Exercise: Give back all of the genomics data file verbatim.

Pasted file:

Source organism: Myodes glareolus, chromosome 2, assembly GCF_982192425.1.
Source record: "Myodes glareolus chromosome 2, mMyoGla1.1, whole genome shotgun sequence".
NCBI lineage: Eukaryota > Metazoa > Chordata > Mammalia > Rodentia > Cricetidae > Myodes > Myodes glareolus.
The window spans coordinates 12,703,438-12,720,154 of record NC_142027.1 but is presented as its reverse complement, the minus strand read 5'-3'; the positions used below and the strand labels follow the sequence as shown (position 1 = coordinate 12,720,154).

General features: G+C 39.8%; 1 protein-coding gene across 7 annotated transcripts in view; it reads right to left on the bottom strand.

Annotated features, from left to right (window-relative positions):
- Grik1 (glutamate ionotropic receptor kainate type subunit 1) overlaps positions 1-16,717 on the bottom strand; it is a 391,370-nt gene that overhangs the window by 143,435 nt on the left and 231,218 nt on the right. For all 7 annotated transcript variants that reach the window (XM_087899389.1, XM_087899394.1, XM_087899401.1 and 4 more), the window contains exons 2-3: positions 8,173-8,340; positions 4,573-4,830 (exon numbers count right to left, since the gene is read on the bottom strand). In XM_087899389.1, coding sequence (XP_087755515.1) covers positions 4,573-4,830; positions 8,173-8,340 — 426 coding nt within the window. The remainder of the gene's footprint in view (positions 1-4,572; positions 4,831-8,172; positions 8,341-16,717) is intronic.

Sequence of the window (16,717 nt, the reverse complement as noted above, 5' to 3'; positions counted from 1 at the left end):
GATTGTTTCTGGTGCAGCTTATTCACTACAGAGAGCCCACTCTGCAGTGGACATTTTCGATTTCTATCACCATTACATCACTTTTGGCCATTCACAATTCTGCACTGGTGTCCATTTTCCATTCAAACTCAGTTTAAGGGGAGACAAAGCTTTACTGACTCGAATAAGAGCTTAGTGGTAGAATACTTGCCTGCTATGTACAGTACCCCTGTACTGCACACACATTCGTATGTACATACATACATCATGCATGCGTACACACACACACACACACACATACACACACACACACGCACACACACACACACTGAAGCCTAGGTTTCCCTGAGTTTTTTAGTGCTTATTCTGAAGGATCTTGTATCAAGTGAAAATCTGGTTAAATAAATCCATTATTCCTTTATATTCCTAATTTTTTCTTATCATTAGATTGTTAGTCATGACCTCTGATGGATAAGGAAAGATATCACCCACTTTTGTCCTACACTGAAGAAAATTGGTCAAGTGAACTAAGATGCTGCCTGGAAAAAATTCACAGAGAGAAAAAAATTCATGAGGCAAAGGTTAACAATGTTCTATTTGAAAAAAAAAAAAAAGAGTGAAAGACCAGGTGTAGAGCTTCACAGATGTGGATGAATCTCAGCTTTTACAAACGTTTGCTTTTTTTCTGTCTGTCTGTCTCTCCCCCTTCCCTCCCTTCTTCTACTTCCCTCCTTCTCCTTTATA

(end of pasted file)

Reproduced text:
Source organism: Myodes glareolus, chromosome 2, assembly GCF_982192425.1.
Source record: "Myodes glareolus chromosome 2, mMyoGla1.1, whole genome shotgun sequence".
NCBI lineage: Eukaryota > Metazoa > Chordata > Mammalia > Rodentia > Cricetidae > Myodes > Myodes glareolus.
The window spans coordinates 12,703,438-12,720,154 of record NC_142027.1 but is presented as its reverse complement, the minus strand read 5'-3'; the positions used below and the strand labels follow the sequence as shown (position 1 = coordinate 12,720,154).

General features: G+C 39.8%; 1 protein-coding gene across 7 annotated transcripts in view; it reads right to left on the bottom strand.

Annotated features, from left to right (window-relative positions):
- Grik1 (glutamate ionotropic receptor kainate type subunit 1) overlaps positions 1-16,717 on the bottom strand; it is a 391,370-nt gene that overhangs the window by 143,435 nt on the left and 231,218 nt on the right. For all 7 annotated transcript variants that reach the window (XM_087899389.1, XM_087899394.1, XM_087899401.1 and 4 more), the window contains exons 2-3: positions 8,173-8,340; positions 4,573-4,830 (exon numbers count right to left, since the gene is read on the bottom strand). In XM_087899389.1, coding sequence (XP_087755515.1) covers positions 4,573-4,830; positions 8,173-8,340 — 426 coding nt within the window. The remainder of the gene's footprint in view (positions 1-4,572; positions 4,831-8,172; positions 8,341-16,717) is intronic.

Sequence of the window (16,717 nt, the reverse complement as noted above, 5' to 3'; positions counted from 1 at the left end):
GATTGTTTCTGGTGCAGCTTATTCACTACAGAGAGCCCACTCTGCAGTGGACATTTTCGATTTCTATCACCATTACATCACTTTTGGCCATTCACAATTCTGCACTGGTGTCCATTTTCCATTCAAACTCAGTTTAAGGGGAGACAAAGCTTTACTGACTCGAATAAGAGCTTAGTGGTAGAATACTTGCCTGCTATGTACAGTACCCCTGTACTGCACACACATTCGTATGTACATACATACATCATGCATGCGTACACACACACACACACACACATACACACACACACACGCACACACACACACACTGAAGCCTAGGTTTCCCTGAGTTTTTTAGTGCTTATTCTGAAGGATCTTGTATCAAGTGAAAATCTGGTTAAATAAATCCATTATTCCTTTATATTCCTAATTTTTTCTTATCATTAGATTGTTAGTCATGACCTCTGATGGATAAGGAAAGATATCACCCACTTTTGTCCTACACTGAAGAAAATTGGTCAAGTGAACTAAGATGCTGCCTGGAAAAAATTCACAGAGAGAAAAAAATTCATGAGGCAAAGGTTAACAATGTTCTATTTGAAAAAAAAAAAAAAGAGTGAAAGACCAGGTGTAGAGCTTCACAGATGTGGATGAATCTCAGCTTTTACAAACGTTTGCTTTTTTTCTGTCTGTCTGTCTCTCCCCCTTCCCTCCCTTCTTCTACTTCCCTCCTTCTCCTTTATA